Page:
In January, the U.S. Department of Labor (DoL) rolled out new guidelines that make it easier for companies to use unpaid interns, but some labor experts are warning the guidance is not a panacea. The update, published in a DoL guidance document on its website, sets a more flexible standard for employers than previous guidance. Now, interns must be the “primary beneficiaries” of the program—in other words, the programs must benefit the intern more than the company.
Per the guidance, unpaid internships must pass a “primary beneficiary test” based on seven criteria commonly recognized in court cases. The old test included six factors, one of which prohibited employers from deriving “immediate advantage from the activities of the intern.” Employers complained that this requirement made it nearly impossible to engage an intern in activities that were meaningful for both the intern and the employer.
Furthermore, unlike the previous standard, an unpaid internship isn’t required to meet any threshold regarding the seven factors. If asked to defend their programs in a court case or DoL action, employers are allowed to justify the internship on its own merits.
The Test for Unpaid Interns and Students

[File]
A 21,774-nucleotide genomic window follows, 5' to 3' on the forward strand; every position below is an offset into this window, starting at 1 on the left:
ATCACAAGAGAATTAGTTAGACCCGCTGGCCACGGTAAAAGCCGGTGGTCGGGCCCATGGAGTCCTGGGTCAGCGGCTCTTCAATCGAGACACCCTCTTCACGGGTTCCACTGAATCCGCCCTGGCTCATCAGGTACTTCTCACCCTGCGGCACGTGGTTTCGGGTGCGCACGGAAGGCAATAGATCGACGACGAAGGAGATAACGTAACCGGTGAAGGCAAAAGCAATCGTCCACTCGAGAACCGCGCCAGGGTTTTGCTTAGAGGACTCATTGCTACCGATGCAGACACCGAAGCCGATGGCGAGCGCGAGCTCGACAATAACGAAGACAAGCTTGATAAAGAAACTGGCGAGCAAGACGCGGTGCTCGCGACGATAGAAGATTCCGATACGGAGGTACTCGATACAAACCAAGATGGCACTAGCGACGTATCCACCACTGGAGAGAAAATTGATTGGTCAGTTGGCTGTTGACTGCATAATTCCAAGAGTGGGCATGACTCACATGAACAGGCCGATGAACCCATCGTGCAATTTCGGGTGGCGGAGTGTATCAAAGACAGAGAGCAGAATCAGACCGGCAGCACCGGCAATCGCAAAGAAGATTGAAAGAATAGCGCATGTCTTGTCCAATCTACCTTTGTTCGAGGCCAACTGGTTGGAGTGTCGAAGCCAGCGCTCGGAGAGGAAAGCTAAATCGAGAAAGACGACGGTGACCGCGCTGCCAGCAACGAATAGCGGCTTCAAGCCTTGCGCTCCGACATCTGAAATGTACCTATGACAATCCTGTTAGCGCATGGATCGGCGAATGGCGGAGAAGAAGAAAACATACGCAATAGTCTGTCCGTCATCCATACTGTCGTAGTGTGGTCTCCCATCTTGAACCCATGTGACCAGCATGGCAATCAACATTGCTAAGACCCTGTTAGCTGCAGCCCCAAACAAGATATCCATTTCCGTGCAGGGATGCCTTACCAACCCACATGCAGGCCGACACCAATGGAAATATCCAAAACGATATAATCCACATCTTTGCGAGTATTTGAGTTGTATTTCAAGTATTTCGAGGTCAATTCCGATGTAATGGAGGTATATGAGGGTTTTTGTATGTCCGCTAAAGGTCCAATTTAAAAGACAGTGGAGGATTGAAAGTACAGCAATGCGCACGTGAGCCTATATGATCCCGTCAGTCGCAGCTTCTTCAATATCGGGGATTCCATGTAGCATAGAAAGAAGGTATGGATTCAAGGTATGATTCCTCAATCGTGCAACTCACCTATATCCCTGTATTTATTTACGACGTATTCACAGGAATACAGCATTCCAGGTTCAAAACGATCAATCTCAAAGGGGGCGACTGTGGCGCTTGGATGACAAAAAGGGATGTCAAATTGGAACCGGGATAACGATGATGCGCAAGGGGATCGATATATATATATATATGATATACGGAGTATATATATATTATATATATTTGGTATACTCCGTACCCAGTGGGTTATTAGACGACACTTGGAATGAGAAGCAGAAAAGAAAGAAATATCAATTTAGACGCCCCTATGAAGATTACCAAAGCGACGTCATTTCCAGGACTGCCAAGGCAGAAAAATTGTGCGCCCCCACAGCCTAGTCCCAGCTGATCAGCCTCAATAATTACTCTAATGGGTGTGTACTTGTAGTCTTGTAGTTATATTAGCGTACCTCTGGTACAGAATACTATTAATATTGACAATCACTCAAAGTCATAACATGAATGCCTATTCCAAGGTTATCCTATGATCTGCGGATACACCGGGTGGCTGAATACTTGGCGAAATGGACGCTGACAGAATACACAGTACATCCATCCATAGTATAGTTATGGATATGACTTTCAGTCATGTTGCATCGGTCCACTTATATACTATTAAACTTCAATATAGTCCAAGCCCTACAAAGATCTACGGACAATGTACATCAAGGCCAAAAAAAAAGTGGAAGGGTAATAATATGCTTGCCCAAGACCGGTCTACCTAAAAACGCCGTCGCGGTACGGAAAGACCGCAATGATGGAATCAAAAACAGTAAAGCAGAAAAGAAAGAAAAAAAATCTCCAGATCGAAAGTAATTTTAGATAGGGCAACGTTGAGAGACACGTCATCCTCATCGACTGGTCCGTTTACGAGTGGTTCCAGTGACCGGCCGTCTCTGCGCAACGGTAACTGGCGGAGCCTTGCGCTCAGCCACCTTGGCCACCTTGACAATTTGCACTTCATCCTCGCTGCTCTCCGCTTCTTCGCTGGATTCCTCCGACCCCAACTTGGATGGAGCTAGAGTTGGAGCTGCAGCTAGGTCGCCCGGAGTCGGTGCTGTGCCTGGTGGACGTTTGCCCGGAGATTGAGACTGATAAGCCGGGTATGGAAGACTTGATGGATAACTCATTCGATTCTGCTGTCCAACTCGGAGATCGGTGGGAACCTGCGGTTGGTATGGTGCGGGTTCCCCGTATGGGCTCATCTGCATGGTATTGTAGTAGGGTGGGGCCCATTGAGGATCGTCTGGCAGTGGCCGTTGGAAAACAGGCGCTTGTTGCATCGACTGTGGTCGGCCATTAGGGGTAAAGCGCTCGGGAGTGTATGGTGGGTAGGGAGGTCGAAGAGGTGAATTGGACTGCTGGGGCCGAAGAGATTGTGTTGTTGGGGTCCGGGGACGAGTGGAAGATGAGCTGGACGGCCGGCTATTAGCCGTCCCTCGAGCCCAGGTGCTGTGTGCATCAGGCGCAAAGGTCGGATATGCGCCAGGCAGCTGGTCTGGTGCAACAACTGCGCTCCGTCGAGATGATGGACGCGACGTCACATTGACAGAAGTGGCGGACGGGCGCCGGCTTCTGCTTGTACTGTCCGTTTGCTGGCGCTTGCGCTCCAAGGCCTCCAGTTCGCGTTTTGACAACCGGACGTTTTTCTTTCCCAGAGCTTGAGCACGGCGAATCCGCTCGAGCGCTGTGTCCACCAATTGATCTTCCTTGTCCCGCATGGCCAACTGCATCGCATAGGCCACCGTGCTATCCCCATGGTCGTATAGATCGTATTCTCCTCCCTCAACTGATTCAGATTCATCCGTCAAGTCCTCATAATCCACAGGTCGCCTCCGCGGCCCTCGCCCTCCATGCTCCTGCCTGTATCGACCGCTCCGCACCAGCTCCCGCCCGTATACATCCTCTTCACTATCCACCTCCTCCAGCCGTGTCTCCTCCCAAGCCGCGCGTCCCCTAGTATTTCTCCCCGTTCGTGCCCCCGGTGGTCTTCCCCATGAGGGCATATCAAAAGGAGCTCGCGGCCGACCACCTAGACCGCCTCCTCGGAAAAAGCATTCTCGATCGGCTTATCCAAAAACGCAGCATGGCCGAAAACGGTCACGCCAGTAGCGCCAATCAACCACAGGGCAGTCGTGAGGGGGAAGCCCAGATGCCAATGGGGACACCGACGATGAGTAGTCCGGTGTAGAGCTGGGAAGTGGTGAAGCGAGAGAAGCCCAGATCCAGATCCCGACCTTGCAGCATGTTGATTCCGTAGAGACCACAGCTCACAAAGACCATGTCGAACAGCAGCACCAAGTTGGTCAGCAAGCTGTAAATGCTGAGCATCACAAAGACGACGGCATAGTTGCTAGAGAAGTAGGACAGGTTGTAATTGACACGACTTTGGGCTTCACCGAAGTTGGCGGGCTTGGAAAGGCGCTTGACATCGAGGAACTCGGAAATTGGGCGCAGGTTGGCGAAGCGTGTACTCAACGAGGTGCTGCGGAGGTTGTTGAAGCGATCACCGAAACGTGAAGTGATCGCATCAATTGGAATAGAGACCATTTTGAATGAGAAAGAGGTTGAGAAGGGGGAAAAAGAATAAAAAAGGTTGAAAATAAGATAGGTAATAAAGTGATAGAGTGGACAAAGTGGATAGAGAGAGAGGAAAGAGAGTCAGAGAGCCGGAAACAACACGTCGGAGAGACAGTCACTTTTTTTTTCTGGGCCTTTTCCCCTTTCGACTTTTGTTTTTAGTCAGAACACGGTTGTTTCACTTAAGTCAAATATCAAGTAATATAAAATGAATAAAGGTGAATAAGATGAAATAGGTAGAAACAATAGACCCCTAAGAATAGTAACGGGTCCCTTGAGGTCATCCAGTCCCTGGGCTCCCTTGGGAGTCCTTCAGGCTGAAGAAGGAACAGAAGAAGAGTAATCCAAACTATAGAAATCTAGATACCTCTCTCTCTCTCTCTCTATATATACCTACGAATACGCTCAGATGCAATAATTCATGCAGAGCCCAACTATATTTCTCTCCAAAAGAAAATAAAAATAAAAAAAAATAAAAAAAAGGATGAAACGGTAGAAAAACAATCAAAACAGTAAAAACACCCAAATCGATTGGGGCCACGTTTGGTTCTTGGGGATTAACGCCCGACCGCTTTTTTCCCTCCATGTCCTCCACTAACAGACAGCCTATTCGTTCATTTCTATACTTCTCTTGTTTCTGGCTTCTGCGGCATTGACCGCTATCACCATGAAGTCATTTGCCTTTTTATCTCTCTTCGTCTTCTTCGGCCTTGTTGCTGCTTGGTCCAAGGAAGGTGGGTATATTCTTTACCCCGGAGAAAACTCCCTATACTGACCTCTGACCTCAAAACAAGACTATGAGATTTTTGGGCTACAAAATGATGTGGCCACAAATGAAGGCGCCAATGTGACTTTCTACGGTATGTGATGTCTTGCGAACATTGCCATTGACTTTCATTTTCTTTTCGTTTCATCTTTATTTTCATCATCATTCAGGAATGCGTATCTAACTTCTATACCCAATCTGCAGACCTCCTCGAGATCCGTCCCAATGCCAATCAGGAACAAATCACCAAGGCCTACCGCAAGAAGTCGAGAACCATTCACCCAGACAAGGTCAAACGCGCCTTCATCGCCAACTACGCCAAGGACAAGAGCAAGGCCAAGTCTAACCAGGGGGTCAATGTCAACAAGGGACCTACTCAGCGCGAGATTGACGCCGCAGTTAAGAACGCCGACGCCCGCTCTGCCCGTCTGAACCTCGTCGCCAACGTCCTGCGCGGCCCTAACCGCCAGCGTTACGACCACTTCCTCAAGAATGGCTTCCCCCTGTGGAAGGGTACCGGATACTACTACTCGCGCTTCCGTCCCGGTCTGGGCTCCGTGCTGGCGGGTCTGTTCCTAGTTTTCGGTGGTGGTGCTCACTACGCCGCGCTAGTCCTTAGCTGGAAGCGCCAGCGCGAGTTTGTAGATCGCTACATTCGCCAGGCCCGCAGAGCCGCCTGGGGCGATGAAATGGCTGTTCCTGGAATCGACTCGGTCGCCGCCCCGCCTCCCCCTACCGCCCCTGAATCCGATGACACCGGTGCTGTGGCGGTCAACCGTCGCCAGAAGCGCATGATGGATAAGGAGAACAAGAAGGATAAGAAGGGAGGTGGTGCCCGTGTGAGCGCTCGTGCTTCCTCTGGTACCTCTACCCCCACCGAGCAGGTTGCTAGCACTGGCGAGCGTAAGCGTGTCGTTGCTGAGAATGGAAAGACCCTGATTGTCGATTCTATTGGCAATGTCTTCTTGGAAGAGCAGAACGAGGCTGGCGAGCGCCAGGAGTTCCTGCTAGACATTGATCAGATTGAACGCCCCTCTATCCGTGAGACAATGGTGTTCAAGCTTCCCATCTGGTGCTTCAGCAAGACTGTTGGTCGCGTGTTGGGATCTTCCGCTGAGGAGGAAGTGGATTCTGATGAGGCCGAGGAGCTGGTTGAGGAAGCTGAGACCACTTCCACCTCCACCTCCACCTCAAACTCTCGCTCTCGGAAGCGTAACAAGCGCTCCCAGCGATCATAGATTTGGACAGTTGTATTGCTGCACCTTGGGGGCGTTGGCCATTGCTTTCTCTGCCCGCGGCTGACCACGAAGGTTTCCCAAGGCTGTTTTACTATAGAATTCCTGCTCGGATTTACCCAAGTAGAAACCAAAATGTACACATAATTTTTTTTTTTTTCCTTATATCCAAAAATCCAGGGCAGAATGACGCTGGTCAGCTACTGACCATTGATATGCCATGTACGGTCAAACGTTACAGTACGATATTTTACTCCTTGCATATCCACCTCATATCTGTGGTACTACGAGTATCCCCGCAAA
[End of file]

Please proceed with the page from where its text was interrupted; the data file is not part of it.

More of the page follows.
Courts have identified the following seven factors as part of the test:
- Expectation of Compensation. Is it clear that there is none? Any implied or stated compensation makes the intern an employee.
- Training: Does the internship provide training comparable to any other educational environment?
- Formal Education. Is the internship tied to the intern’s formal education, either through integrated coursework or academic credit?
- Schedule: Does the internship period correspond to the academic calendar?
- Applicability: Is the internship’s duration limited to a period of beneficial learning?
- Paid Work Product: Does the intern’s work complement, rather than replace, the work of paid employees?
- Promise of work: Is there no promise, understanding or entitlement to a paid job at the internship’s conclusion?
It remains to be seen whether the courts will construe this guidance narrowly or loosely, so companies that wish to hire unpaid interns should be prepared to defend their programs. If they are uncertain, the safest approach is always to pay the intern minimum wage.